Week 25-04-15 Archive

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One Sunday morning there was an event on BBC Radio 4 that brought so much pleasure to so many people in the UK that it should be recorded in the official history of the organisation

It was about 2 minutes of total silence that, if for no other reason, should make the history books as it was one of the longest "dead air" episodes to be broadcast without explanation

So why pleasure? Well, the other reason it was so notable was that it was 2 minutes that would otherwise have been taken up by the voice of one of the most criticised and disliked broadcasters since Lord Haw Haw, the World War 2 traitor

Neil Nunes is the Radio 4 continuity announcer who went off air at around 09.58 on Sunday April 19 as he was about to ruin the link into The Archers omnibus edition

He is the man with the extraordinary and infuriating foreign accent who, among other murderous assaults on English, turns "across" into "acrorse" and "off" into "orf" and whose delivery of the word "appeal" ends in a strangulated gurgle that sounds like a death rattle

As Archers fans steeled themselves to hear him struggling to introduce their favourite programme, he disappeared into the ether and the next thing heard was the opening bars of the theme tune

Did he throw the wrong switch? Did some techy cut him off? Or was it just a good old fashioned gremlin in the works? Whoever or whatever it was, it saved me and thousands like me from my usual routine of desperately grabbing the radio to turn it off until the threat had passed

Just why Neil Nunes holds down a job as a continuity announcer is as big a mystery as what happened that wonderful Sunday. Continuity announcers used to have the classic "County" accent. It was actually called a "BBC accent". Many still sound quite posh, although there are quite a few with representative British regional accents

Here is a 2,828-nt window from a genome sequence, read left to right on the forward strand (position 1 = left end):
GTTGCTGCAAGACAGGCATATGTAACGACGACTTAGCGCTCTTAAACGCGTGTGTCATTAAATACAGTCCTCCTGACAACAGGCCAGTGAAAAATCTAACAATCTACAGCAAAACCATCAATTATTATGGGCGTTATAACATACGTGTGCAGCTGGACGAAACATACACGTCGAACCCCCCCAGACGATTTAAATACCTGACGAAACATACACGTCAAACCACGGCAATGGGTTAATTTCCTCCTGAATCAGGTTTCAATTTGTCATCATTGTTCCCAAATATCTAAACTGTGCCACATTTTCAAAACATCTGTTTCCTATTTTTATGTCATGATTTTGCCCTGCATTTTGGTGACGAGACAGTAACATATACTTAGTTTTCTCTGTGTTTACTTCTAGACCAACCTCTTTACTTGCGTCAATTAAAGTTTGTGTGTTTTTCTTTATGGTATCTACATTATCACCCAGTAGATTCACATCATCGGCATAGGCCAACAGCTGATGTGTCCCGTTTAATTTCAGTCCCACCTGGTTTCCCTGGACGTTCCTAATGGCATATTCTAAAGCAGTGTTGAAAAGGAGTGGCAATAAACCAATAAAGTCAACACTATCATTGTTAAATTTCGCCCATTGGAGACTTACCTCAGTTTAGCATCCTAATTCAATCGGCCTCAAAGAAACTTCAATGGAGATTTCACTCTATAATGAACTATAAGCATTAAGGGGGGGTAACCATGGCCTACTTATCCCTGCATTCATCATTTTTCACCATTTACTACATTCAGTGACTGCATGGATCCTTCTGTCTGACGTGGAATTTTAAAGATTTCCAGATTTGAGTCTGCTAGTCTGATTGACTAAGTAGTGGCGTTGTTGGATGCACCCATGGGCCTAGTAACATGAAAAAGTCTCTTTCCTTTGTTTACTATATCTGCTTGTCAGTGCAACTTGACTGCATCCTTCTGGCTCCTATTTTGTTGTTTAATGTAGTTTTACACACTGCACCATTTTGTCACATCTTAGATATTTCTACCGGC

Above all, continuity announcers are supposed to have non-intrusive voices to blend in with the wallpaper and not demand attention. Non-intrusive Mr Nunes aint. He positively demands attention as we all wait pensively for him to mangle yet another word



In the uncertain world of politics there has been one constant for a very long time

The vast majority of Governments formed after General Elections have put either the Conservative or the Labour Party in power, with the loser of the two coming in with more votes than any of the other parties

This happened in the last election, with a Tory win and the Socialists running second with more people backing them than any other of the other losing parties

The result was a coalition between Tories, a powerful party, and much less powerful Liberals, putting the Socialists into opposition where they adopted the classical role of any opposition by arguing the toss on almost everything the coalition came up with

There is another way which makes a good deal of sense. A coalition between the winning party and the party that comes second

The fact of the matter is that, whilst one party has won, the chances are - based on so many previous elections - almost as much of the electorate will have voted for the losing party as for the winners

A coalition of the winners and the runners up would be as near as we are ever going to get to Proportional Representation as it would mean that the Government, ie the Coalition, would represent the vast majority of the people of the United Kingdom

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Please allow me to register the strongest protest that can be mustered in print at the volume and frequency of the loudspeaker announcements of approaching station halts on our trains to and from London

The crescendo with which they are delivered is wholly and totally unnecessary and could surely be toned down

I appreciate that, with so many Johnny Foreigners now travelling on our public transport systems and the requirement to alert them to alight at their chosen destination, the proven system prevails of shouting at them so that they can understand our language

But is it necessary to shout quite so loudly?

"The next station is Sevenoaks" delivered at the extreme range of the decibel register is hardly conducive to the study of one's Telegraph, and competing as it does with one's neighbour on his mobile telephone apparatus bellowing to some unidentified listener that he is personally about to alight at Sevenoaks, seems somewhat superfluous

Your obedient servant